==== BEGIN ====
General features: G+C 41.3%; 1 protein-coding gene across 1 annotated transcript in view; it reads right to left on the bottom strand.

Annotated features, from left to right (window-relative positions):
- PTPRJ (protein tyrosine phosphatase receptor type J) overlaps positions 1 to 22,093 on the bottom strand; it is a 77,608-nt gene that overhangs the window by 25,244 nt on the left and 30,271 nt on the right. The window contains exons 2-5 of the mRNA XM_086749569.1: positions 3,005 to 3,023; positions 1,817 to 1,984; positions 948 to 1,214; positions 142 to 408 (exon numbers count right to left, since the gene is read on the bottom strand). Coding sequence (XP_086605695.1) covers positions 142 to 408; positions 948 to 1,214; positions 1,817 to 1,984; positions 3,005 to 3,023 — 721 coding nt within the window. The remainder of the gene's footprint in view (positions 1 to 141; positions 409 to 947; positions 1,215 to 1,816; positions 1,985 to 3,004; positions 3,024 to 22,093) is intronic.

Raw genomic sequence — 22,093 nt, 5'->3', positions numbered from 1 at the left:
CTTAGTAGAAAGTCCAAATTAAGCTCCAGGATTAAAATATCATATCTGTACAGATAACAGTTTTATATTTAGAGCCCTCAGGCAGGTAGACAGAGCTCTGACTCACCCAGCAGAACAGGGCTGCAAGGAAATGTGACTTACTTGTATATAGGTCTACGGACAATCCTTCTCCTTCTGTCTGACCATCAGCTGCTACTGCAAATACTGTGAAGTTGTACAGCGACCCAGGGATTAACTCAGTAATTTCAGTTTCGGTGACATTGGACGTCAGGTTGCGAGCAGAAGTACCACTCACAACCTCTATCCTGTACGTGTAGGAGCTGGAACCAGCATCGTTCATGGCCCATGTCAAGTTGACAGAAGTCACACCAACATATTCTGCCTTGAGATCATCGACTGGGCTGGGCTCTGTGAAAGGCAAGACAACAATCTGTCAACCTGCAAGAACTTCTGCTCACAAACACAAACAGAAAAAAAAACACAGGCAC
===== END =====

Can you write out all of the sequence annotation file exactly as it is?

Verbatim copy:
General features: G+C 41.3%; 1 protein-coding gene across 1 annotated transcript in view; it reads right to left on the bottom strand.

Annotated features, from left to right (window-relative positions):
- PTPRJ (protein tyrosine phosphatase receptor type J) overlaps positions 1 to 22,093 on the bottom strand; it is a 77,608-nt gene that overhangs the window by 25,244 nt on the left and 30,271 nt on the right. The window contains exons 2-5 of the mRNA XM_086749569.1: positions 3,005 to 3,023; positions 1,817 to 1,984; positions 948 to 1,214; positions 142 to 408 (exon numbers count right to left, since the gene is read on the bottom strand). Coding sequence (XP_086605695.1) covers positions 142 to 408; positions 948 to 1,214; positions 1,817 to 1,984; positions 3,005 to 3,023 — 721 coding nt within the window. The remainder of the gene's footprint in view (positions 1 to 141; positions 409 to 947; positions 1,215 to 1,816; positions 1,985 to 3,004; positions 3,024 to 22,093) is intronic.

Raw genomic sequence — 22,093 nt, 5'->3', positions numbered from 1 at the left:
CTTAGTAGAAAGTCCAAATTAAGCTCCAGGATTAAAATATCATATCTGTACAGATAACAGTTTTATATTTAGAGCCCTCAGGCAGGTAGACAGAGCTCTGACTCACCCAGCAGAACAGGGCTGCAAGGAAATGTGACTTACTTGTATATAGGTCTACGGACAATCCTTCTCCTTCTGTCTGACCATCAGCTGCTACTGCAAATACTGTGAAGTTGTACAGCGACCCAGGGATTAACTCAGTAATTTCAGTTTCGGTGACATTGGACGTCAGGTTGCGAGCAGAAGTACCACTCACAACCTCTATCCTGTACGTGTAGGAGCTGGAACCAGCATCGTTCATGGCCCATGTCAAGTTGACAGAAGTCACACCAACATATTCTGCCTTGAGATCATCGACTGGGCTGGGCTCTGTGAAAGGCAAGACAACAATCTGTCAACCTGCAAGAACTTCTGCTCACAAACACAAACAGAAAAAAAAACACAGGCAC